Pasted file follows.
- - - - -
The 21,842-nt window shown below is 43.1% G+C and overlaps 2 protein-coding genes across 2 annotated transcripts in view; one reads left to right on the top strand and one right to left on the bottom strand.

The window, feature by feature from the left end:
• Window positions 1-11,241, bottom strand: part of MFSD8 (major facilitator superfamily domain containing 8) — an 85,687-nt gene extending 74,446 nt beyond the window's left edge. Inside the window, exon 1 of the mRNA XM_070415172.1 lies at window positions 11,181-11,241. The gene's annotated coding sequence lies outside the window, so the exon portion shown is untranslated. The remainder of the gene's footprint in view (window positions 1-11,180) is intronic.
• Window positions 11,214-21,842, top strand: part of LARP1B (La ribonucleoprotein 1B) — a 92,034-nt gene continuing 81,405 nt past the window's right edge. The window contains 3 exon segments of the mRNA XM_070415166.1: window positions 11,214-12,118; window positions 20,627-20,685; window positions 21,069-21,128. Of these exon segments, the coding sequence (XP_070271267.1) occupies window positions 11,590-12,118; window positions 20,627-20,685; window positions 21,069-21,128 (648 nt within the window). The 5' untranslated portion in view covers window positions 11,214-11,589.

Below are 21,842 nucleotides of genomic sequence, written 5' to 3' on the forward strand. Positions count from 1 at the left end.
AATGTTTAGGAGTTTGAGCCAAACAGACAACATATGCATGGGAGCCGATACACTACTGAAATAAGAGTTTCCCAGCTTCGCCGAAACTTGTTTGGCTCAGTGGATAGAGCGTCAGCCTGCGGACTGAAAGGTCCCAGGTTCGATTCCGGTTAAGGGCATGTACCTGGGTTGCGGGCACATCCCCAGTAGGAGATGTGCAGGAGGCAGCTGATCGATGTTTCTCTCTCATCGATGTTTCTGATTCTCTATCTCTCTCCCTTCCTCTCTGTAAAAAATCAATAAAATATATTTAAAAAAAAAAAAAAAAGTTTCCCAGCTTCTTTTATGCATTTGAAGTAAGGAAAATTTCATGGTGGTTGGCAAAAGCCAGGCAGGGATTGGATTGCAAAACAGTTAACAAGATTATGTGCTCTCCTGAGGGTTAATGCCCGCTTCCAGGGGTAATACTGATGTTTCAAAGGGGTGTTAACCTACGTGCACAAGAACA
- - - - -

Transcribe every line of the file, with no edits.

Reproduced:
The 21,842-nt window shown below is 43.1% G+C and overlaps 2 protein-coding genes across 2 annotated transcripts in view; one reads left to right on the top strand and one right to left on the bottom strand.

The window, feature by feature from the left end:
• Window positions 1-11,241, bottom strand: part of MFSD8 (major facilitator superfamily domain containing 8) — an 85,687-nt gene extending 74,446 nt beyond the window's left edge. Inside the window, exon 1 of the mRNA XM_070415172.1 lies at window positions 11,181-11,241. The gene's annotated coding sequence lies outside the window, so the exon portion shown is untranslated. The remainder of the gene's footprint in view (window positions 1-11,180) is intronic.
• Window positions 11,214-21,842, top strand: part of LARP1B (La ribonucleoprotein 1B) — a 92,034-nt gene continuing 81,405 nt past the window's right edge. The window contains 3 exon segments of the mRNA XM_070415166.1: window positions 11,214-12,118; window positions 20,627-20,685; window positions 21,069-21,128. Of these exon segments, the coding sequence (XP_070271267.1) occupies window positions 11,590-12,118; window positions 20,627-20,685; window positions 21,069-21,128 (648 nt within the window). The 5' untranslated portion in view covers window positions 11,214-11,589.

Below are 21,842 nucleotides of genomic sequence, written 5' to 3' on the forward strand. Positions count from 1 at the left end.
AATGTTTAGGAGTTTGAGCCAAACAGACAACATATGCATGGGAGCCGATACACTACTGAAATAAGAGTTTCCCAGCTTCGCCGAAACTTGTTTGGCTCAGTGGATAGAGCGTCAGCCTGCGGACTGAAAGGTCCCAGGTTCGATTCCGGTTAAGGGCATGTACCTGGGTTGCGGGCACATCCCCAGTAGGAGATGTGCAGGAGGCAGCTGATCGATGTTTCTCTCTCATCGATGTTTCTGATTCTCTATCTCTCTCCCTTCCTCTCTGTAAAAAATCAATAAAATATATTTAAAAAAAAAAAAAAAAGTTTCCCAGCTTCTTTTATGCATTTGAAGTAAGGAAAATTTCATGGTGGTTGGCAAAAGCCAGGCAGGGATTGGATTGCAAAACAGTTAACAAGATTATGTGCTCTCCTGAGGGTTAATGCCCGCTTCCAGGGGTAATACTGATGTTTCAAAGGGGTGTTAACCTACGTGCACAAGAACA